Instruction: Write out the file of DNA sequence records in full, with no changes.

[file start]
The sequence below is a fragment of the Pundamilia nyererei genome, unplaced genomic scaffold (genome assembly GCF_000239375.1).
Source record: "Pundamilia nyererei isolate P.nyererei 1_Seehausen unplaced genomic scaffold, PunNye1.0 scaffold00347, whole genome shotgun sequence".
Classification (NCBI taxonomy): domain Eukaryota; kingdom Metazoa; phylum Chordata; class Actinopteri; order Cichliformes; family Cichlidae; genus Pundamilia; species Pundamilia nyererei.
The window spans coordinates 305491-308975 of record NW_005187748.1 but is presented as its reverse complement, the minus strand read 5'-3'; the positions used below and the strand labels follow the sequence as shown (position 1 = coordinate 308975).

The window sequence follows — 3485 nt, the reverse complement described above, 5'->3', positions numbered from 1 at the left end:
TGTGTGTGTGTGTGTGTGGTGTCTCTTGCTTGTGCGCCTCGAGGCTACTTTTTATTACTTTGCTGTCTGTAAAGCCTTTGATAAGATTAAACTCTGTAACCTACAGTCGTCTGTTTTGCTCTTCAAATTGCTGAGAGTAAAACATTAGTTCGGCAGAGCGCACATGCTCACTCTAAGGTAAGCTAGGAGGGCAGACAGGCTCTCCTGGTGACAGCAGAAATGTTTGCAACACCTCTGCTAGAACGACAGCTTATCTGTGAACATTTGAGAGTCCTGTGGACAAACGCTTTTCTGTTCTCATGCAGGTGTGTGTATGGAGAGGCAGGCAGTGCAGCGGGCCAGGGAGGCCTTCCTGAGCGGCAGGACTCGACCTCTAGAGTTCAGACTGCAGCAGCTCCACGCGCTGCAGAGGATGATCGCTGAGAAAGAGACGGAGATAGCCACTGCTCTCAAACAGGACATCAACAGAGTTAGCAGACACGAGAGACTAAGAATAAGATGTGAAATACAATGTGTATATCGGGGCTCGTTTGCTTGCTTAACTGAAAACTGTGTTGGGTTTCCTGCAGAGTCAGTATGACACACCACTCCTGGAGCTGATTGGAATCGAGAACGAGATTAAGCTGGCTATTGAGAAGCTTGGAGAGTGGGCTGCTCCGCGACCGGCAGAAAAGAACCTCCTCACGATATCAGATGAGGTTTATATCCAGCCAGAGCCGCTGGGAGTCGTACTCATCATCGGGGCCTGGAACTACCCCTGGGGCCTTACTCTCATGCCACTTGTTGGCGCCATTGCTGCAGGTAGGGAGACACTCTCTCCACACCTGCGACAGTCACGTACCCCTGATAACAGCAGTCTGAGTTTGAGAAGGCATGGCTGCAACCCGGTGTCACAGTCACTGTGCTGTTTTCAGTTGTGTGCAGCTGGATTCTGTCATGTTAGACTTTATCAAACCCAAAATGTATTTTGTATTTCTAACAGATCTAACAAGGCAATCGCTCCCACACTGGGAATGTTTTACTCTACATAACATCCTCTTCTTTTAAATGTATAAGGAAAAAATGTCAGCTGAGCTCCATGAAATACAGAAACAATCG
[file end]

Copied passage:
The sequence below is a fragment of the Pundamilia nyererei genome, unplaced genomic scaffold (genome assembly GCF_000239375.1).
Source record: "Pundamilia nyererei isolate P.nyererei 1_Seehausen unplaced genomic scaffold, PunNye1.0 scaffold00347, whole genome shotgun sequence".
Classification (NCBI taxonomy): domain Eukaryota; kingdom Metazoa; phylum Chordata; class Actinopteri; order Cichliformes; family Cichlidae; genus Pundamilia; species Pundamilia nyererei.
The window spans coordinates 305491-308975 of record NW_005187748.1 but is presented as its reverse complement, the minus strand read 5'-3'; the positions used below and the strand labels follow the sequence as shown (position 1 = coordinate 308975).

The window sequence follows — 3485 nt, the reverse complement described above, 5'->3', positions numbered from 1 at the left end:
TGTGTGTGTGTGTGTGTGGTGTCTCTTGCTTGTGCGCCTCGAGGCTACTTTTTATTACTTTGCTGTCTGTAAAGCCTTTGATAAGATTAAACTCTGTAACCTACAGTCGTCTGTTTTGCTCTTCAAATTGCTGAGAGTAAAACATTAGTTCGGCAGAGCGCACATGCTCACTCTAAGGTAAGCTAGGAGGGCAGACAGGCTCTCCTGGTGACAGCAGAAATGTTTGCAACACCTCTGCTAGAACGACAGCTTATCTGTGAACATTTGAGAGTCCTGTGGACAAACGCTTTTCTGTTCTCATGCAGGTGTGTGTATGGAGAGGCAGGCAGTGCAGCGGGCCAGGGAGGCCTTCCTGAGCGGCAGGACTCGACCTCTAGAGTTCAGACTGCAGCAGCTCCACGCGCTGCAGAGGATGATCGCTGAGAAAGAGACGGAGATAGCCACTGCTCTCAAACAGGACATCAACAGAGTTAGCAGACACGAGAGACTAAGAATAAGATGTGAAATACAATGTGTATATCGGGGCTCGTTTGCTTGCTTAACTGAAAACTGTGTTGGGTTTCCTGCAGAGTCAGTATGACACACCACTCCTGGAGCTGATTGGAATCGAGAACGAGATTAAGCTGGCTATTGAGAAGCTTGGAGAGTGGGCTGCTCCGCGACCGGCAGAAAAGAACCTCCTCACGATATCAGATGAGGTTTATATCCAGCCAGAGCCGCTGGGAGTCGTACTCATCATCGGGGCCTGGAACTACCCCTGGGGCCTTACTCTCATGCCACTTGTTGGCGCCATTGCTGCAGGTAGGGAGACACTCTCTCCACACCTGCGACAGTCACGTACCCCTGATAACAGCAGTCTGAGTTTGAGAAGGCATGGCTGCAACCCGGTGTCACAGTCACTGTGCTGTTTTCAGTTGTGTGCAGCTGGATTCTGTCATGTTAGACTTTATCAAACCCAAAATGTATTTTGTATTTCTAACAGATCTAACAAGGCAATCGCTCCCACACTGGGAATGTTTTACTCTACATAACATCCTCTTCTTTTAAATGTATAAGGAAAAAATGTCAGCTGAGCTCCATGAAATACAGAAACAATCG